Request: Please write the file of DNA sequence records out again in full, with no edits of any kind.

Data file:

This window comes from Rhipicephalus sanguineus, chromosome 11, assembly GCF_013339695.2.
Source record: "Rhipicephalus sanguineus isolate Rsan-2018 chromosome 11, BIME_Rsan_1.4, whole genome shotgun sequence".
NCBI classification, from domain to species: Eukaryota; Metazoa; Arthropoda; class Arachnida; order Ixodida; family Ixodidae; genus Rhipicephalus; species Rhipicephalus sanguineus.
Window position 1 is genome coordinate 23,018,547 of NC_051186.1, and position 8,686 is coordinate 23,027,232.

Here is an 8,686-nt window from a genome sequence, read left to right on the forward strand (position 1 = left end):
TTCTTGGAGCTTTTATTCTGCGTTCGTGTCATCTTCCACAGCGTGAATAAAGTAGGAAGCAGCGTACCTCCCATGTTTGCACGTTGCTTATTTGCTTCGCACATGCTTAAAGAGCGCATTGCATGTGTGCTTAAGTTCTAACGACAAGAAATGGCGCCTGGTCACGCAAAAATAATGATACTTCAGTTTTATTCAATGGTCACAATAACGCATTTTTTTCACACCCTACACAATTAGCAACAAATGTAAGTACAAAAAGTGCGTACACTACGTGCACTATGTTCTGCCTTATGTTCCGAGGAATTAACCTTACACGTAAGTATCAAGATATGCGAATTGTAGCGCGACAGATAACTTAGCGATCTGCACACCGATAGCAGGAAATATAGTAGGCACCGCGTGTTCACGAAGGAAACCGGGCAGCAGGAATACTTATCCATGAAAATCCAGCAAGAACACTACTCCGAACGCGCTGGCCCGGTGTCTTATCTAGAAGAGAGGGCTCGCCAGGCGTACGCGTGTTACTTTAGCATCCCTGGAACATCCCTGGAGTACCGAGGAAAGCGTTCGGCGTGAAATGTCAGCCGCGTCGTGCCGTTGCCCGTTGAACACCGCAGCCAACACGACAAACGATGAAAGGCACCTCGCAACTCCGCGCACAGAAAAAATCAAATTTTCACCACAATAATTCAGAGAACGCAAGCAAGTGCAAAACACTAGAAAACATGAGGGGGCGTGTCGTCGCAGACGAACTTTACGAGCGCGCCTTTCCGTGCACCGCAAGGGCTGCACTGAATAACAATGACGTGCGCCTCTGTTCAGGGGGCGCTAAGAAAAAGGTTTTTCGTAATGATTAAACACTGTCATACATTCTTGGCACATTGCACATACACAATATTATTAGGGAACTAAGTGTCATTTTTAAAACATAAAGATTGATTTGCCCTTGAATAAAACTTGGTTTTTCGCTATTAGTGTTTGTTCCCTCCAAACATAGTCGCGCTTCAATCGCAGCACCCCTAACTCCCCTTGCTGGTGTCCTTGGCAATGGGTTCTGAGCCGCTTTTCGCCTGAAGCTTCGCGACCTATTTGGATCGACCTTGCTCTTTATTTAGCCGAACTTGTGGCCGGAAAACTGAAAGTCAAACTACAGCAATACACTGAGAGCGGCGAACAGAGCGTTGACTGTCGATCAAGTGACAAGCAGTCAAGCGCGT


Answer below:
This window comes from Rhipicephalus sanguineus, chromosome 11, assembly GCF_013339695.2.
Source record: "Rhipicephalus sanguineus isolate Rsan-2018 chromosome 11, BIME_Rsan_1.4, whole genome shotgun sequence".
NCBI classification, from domain to species: Eukaryota; Metazoa; Arthropoda; class Arachnida; order Ixodida; family Ixodidae; genus Rhipicephalus; species Rhipicephalus sanguineus.
Window position 1 is genome coordinate 23,018,547 of NC_051186.1, and position 8,686 is coordinate 23,027,232.

Here is an 8,686-nt window from a genome sequence, read left to right on the forward strand (position 1 = left end):
TTCTTGGAGCTTTTATTCTGCGTTCGTGTCATCTTCCACAGCGTGAATAAAGTAGGAAGCAGCGTACCTCCCATGTTTGCACGTTGCTTATTTGCTTCGCACATGCTTAAAGAGCGCATTGCATGTGTGCTTAAGTTCTAACGACAAGAAATGGCGCCTGGTCACGCAAAAATAATGATACTTCAGTTTTATTCAATGGTCACAATAACGCATTTTTTTCACACCCTACACAATTAGCAACAAATGTAAGTACAAAAAGTGCGTACACTACGTGCACTATGTTCTGCCTTATGTTCCGAGGAATTAACCTTACACGTAAGTATCAAGATATGCGAATTGTAGCGCGACAGATAACTTAGCGATCTGCACACCGATAGCAGGAAATATAGTAGGCACCGCGTGTTCACGAAGGAAACCGGGCAGCAGGAATACTTATCCATGAAAATCCAGCAAGAACACTACTCCGAACGCGCTGGCCCGGTGTCTTATCTAGAAGAGAGGGCTCGCCAGGCGTACGCGTGTTACTTTAGCATCCCTGGAACATCCCTGGAGTACCGAGGAAAGCGTTCGGCGTGAAATGTCAGCCGCGTCGTGCCGTTGCCCGTTGAACACCGCAGCCAACACGACAAACGATGAAAGGCACCTCGCAACTCCGCGCACAGAAAAAATCAAATTTTCACCACAATAATTCAGAGAACGCAAGCAAGTGCAAAACACTAGAAAACATGAGGGGGCGTGTCGTCGCAGACGAACTTTACGAGCGCGCCTTTCCGTGCACCGCAAGGGCTGCACTGAATAACAATGACGTGCGCCTCTGTTCAGGGGGCGCTAAGAAAAAGGTTTTTCGTAATGATTAAACACTGTCATACATTCTTGGCACATTGCACATACACAATATTATTAGGGAACTAAGTGTCATTTTTAAAACATAAAGATTGATTTGCCCTTGAATAAAACTTGGTTTTTCGCTATTAGTGTTTGTTCCCTCCAAACATAGTCGCGCTTCAATCGCAGCACCCCTAACTCCCCTTGCTGGTGTCCTTGGCAATGGGTTCTGAGCCGCTTTTCGCCTGAAGCTTCGCGACCTATTTGGATCGACCTTGCTCTTTATTTAGCCGAACTTGTGGCCGGAAAACTGAAAGTCAAACTACAGCAATACACTGAGAGCGGCGAACAGAGCGTTGACTGTCGATCAAGTGACAAGCAGTCAAGCGCGT